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Clinton Wins Indiana By Slim Margin

This story was written by Deanna Krinn and Michael Zennie, Indiana Daily Student

INDIANAPOLIS - It was (almost) a premature victory speech for Hillary Clinton.

Before any of the networks or major newspapers had called the Indiana race, Clinton delivered a victorious speech to a cheering, raucous crowd in the Murat Theatre Tuesday night. With former President Bill Clinton and daughter Chelsea Clinton standing behind her, the New York senator proclaimed that her win in Indiana was a mandate for her to carry on the race.

Last month, her opponent Barack Obama told a crowd that the Hoosier state would be a tie breaker for the major remaining primaries.

Weve come from behind, weve broken the tie, and now its full speed to the White House, Clinton said.

But in reality, Clintons victory here was only by the slimmest margins. It was not until early Wednesday morning, several hours after the crowds cleared out of the Murat Theatre, that most media outlets called the state for Clinton.

In the end, she ended up taking the state by some 22,000 votes or less than two percent.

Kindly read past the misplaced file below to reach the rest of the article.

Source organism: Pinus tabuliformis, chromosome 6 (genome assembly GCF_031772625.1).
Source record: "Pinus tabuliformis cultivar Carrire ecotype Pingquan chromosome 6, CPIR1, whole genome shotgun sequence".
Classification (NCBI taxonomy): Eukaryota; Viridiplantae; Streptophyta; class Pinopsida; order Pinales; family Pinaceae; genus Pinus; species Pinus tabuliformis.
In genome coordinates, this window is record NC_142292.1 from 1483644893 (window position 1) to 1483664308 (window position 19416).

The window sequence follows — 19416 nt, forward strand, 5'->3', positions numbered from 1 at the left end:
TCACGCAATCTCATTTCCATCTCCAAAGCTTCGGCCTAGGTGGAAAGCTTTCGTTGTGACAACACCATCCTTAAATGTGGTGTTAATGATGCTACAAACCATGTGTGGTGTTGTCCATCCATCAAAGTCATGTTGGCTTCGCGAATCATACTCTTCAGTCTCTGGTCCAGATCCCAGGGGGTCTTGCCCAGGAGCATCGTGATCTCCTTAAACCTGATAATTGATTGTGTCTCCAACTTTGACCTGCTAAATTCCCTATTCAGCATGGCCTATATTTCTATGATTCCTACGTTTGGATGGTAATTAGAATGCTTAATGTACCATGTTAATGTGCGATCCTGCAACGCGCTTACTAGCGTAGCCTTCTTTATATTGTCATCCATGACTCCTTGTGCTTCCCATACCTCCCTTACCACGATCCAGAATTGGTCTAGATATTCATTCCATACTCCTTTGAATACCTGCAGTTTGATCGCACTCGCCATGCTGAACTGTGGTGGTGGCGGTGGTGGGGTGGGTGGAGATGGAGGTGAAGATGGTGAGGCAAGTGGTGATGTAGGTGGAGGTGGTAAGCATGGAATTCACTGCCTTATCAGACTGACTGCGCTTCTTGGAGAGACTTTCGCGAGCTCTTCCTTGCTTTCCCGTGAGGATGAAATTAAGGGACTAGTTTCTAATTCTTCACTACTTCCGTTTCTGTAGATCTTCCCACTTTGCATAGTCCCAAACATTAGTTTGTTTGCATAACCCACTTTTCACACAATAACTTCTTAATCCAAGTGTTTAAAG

An initial head start for Clinton quickly led into a tight race well into the night. However, after the pivotal count in Lake County votes in Northwest Indiana, Clinton came out as the winner just after 1 a.m.

This win will give Clinton two more delegates in the race than Obama will receive, according to CNN projections. The Indiana primary had 72 delegates at stake.

Monroe County, home of Indiana University,heavily favored Obama 65 percent to Clintons 35 percent andwas one of nine counties in Indiana to vote for the Illinois senator.

Despite Obamas loss in Indiana, North Carolina still gave a decisive win for the candidate early in the evening, with Obama snagging 56 percent of the states vote.

Nine IU students attended Clintons victory rally in Indianapolis.

Despite Obamas resounding victory on the IU campus, IU Students for Hillary Clinton said they believed Obamas appeal to students was not based on educated choices.

The problem is, Obama is increasing voter turnout but not increasing civic engagement, said freshman Sarah Robinson.

Robinsons sister Laura, also an IU freshman, said she was constantly amazed at how easy it is to talk someone out of voting for Obama.